By Jeff White (

BLACKSBURG — A taxing stretch continues this weekend for the University of Virginia women’s basketball team. The Cavaliers, who played at No. 9 Virginia Tech on Thursday night, have another road game Sunday afternoon, that one against No. 10 NC State. Then comes a date with No. 22 North Carolina at John Paul Jones Arena.

The Cavaliers were hoping to head to Raleigh, N.C., on a winning streak, but they stumbled at Cassell Coliseum. On a night when the Hokies were missing 6-foot-6 Elizabeth Kitley, the ACC Player of the Year in 2021-22, her teammates ramped up their production in a 74-66 win over the Wahoos before a boisterous crowd of 2,630.

“Obviously, you plan for an All-American-type player like Kitley,” UVA head coach Amaka Agugua-Hamilton said, “and [she] was a big part of our game plan. But I knew that they had other players that could step up … We’ve still got to be able to compete at a high level.”

The Cavaliers (13-2, 2-2) are their first season under Agugua-Hamilton, and this was her introduction to the Smithfield Commonwealth Clash competition. Her counterpart, Kenny Brooks, called Tech’s victory one of his proudest moments as a coach. Without the injured Kitley, who’s averaging 18.3 points and 10.9 rebounds per game, the other Hokies “really adjusted on the fly,” Brooks said. “Everybody stepped up.”

The game, tied at the half, turned in the third quarter. UVA went four minutes without scoring, and Tech (13-2, 3-2) built an eight-point lead. Once the Hoos started scoring again, they narrowed the gap. But every time in the final 11 minutes that UVA pushed forward, the Hokies pulled away.

“We hit very timely shots,” Brooks said after his team’s third straight win over Virginia.

Four of those shots stood out.

On the final play of the third quarter, guard Georgia Amoore sank a 3-pointer to extend Tech’s lead to 51-45. With 7:17 to play, Kayana Taylor’s trey put the Hokies ahead 58-52. With 3:05 left, a Cayla King 3-pointer pushed Tech’s lead to 67-60. Virginia responded with back-to-back baskets by 6-foot-2 post player Camryn Taylor to make it 67-64, but the Hokies answered yet again.

Amoore’s fourth 3-pointer made it 70-64 with 1:53 remaining, and the Cavaliers could get no closer.

“Those were big shots,” Agugua-Hamilton said. “Those are like daggers. You start to make a run and then they hit a big shot. It kind of takes the wind out of you a little bit, but we tried to fight back, especially when we started pressing. I think we dug deep in that time because we had a little bit of fatigue, but they hit some big shots, and that’s what big-time players do. They hit big shots.”

And those shots, Agugua-Hamilton added, give a “team momentum, especially at home. They had a great crowd here. So that gives their team a little bit more energy.”

Amaka Agugua-Hamilton (right) and Mir McLean

Taylor led Virginia with 18 points, and forwards Sam Brunelle and Mir McLean added 11 points apiece. Carole Miller, a 6-foot guard, pulled down a team-high nine rebounds, which matched her career high.

“Really proud of her effort on the glass,” Agugua-Hamilton said of Miller, a senior from Alexandria. “That was one thing that we were talking about in the huddles, and she just took it upon herself to try and go get rebounds.”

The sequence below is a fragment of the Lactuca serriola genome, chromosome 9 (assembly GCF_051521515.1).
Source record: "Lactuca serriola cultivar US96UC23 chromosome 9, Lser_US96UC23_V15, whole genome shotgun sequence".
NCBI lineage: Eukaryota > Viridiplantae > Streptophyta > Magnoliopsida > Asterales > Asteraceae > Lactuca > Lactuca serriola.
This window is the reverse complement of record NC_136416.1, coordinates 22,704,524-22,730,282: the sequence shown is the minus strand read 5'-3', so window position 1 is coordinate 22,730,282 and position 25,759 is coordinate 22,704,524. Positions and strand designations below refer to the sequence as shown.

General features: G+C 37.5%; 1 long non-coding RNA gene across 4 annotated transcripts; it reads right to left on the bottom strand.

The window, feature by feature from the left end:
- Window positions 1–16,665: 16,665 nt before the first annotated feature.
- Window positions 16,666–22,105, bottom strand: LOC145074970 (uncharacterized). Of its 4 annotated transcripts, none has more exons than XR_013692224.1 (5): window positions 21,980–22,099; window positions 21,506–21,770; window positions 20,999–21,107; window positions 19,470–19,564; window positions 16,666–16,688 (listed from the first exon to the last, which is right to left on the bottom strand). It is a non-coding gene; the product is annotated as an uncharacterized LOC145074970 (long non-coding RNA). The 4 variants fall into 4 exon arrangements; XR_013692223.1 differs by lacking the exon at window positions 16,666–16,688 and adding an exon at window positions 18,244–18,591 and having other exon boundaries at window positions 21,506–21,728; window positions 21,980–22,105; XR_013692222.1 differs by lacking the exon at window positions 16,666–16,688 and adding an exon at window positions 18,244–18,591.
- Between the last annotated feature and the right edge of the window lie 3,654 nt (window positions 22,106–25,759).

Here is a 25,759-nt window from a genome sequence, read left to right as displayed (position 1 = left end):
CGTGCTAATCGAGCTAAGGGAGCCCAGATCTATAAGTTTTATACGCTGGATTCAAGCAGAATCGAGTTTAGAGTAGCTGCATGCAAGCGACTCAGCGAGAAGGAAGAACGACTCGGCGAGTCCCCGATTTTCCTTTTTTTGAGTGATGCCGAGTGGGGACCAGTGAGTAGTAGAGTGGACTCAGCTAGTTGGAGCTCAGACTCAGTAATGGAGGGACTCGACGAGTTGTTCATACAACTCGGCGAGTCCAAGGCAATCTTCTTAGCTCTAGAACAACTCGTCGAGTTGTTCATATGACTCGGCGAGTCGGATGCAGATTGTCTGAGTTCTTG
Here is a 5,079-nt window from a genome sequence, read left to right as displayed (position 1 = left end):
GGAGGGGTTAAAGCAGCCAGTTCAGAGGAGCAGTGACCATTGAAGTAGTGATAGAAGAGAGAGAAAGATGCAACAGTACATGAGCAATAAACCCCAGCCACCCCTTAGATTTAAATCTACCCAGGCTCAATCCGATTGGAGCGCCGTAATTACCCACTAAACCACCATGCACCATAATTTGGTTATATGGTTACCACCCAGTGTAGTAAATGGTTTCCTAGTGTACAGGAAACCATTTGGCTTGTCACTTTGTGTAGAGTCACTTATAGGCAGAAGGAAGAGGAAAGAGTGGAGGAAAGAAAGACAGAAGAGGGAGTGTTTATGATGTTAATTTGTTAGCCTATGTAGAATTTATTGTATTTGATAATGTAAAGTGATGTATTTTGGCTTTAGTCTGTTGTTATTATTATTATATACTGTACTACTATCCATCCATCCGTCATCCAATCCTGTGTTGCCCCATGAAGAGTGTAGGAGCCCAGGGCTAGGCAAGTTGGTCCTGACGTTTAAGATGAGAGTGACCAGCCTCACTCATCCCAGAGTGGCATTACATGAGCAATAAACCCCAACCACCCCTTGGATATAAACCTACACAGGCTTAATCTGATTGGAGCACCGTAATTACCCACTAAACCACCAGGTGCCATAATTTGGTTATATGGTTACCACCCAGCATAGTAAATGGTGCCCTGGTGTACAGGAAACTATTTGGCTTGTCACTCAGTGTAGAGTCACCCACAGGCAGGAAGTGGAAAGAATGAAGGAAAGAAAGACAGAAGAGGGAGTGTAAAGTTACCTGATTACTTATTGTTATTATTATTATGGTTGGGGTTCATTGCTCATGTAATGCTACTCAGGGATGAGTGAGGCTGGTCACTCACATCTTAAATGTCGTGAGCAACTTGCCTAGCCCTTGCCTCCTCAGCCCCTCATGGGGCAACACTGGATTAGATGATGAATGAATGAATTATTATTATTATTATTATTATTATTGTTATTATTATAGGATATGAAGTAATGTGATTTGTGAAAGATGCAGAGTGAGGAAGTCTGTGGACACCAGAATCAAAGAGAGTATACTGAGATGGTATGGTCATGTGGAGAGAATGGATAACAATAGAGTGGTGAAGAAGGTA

Taylor fouled out with 55 seconds remaining. McLean, who had fouled out of Virginia’s previous two games, picked up two early personals and played only six minutes in the first half. She finished with four fouls. Overall, officials called 23 fouls on the Hoos, to 16 on the Hokies.

“I don’t want to take away how aggressive we’re trying to play, and I don’t want to take away just the intensity and things like that,” Agugua-Hamilton said. “But we do have to be smarter about fouls, because we need people on the floor.”

Tech, which went 14 of 16 from the free-throw line, received big contributions from Amoore (22 points) and forwards Taylor Soule (18 points, 10 rebounds) and D’asia Gregg (10 points, 10 rebounds). On defense, the Hokies occasionally played man-to-man, but more often went with a zone—a 2-3 or a 3-2—against which Virginia struggled.

The Cavaliers made only 4 of 17 shots from beyond the arc.

“They kind made us a little bit stagnant when they went zone,” Agugua-Hamilton said. “And we’ve seen a lot of zone this year and we’ve shredded zone. So I was a little bit surprised to see us get rattled by that. But at the end of the day, it’s just an opportunity to grow and learn. We know this is the best conference in the country, so every game is going to be like this. Every game is going to be competitive. You got to bring your A-game every day.”

UVA will have an opportunity to avenge this defeat when the Hokies visit JPJ on Jan. 29. To lose at Cassell Coliseum was disappointing, Agugua-Hamilton said, “but I thought Virginia Tech was the better team today. They faced a lot of adversity, had some kids out and some kids stepped up. And I didn’t think that we completely executed the game plan, which is frustrating, but at the end of the day, it’s an opportunity for us to learn and grow and get to that level.”

Taylor agreed.

“I think as a team we’ve just got to hold ourselves accountable,” she said. “Defensively, it wasn’t really a great game for us.”

The Hoos will practice twice before taking on the Wolfpack, which Boston College upset Thursday night in Raleigh. “Another big team coming up,” Taylor said, “so we’re just looking ahead and making sure we’re doing what we’re supposed to do. “

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Camryn Taylor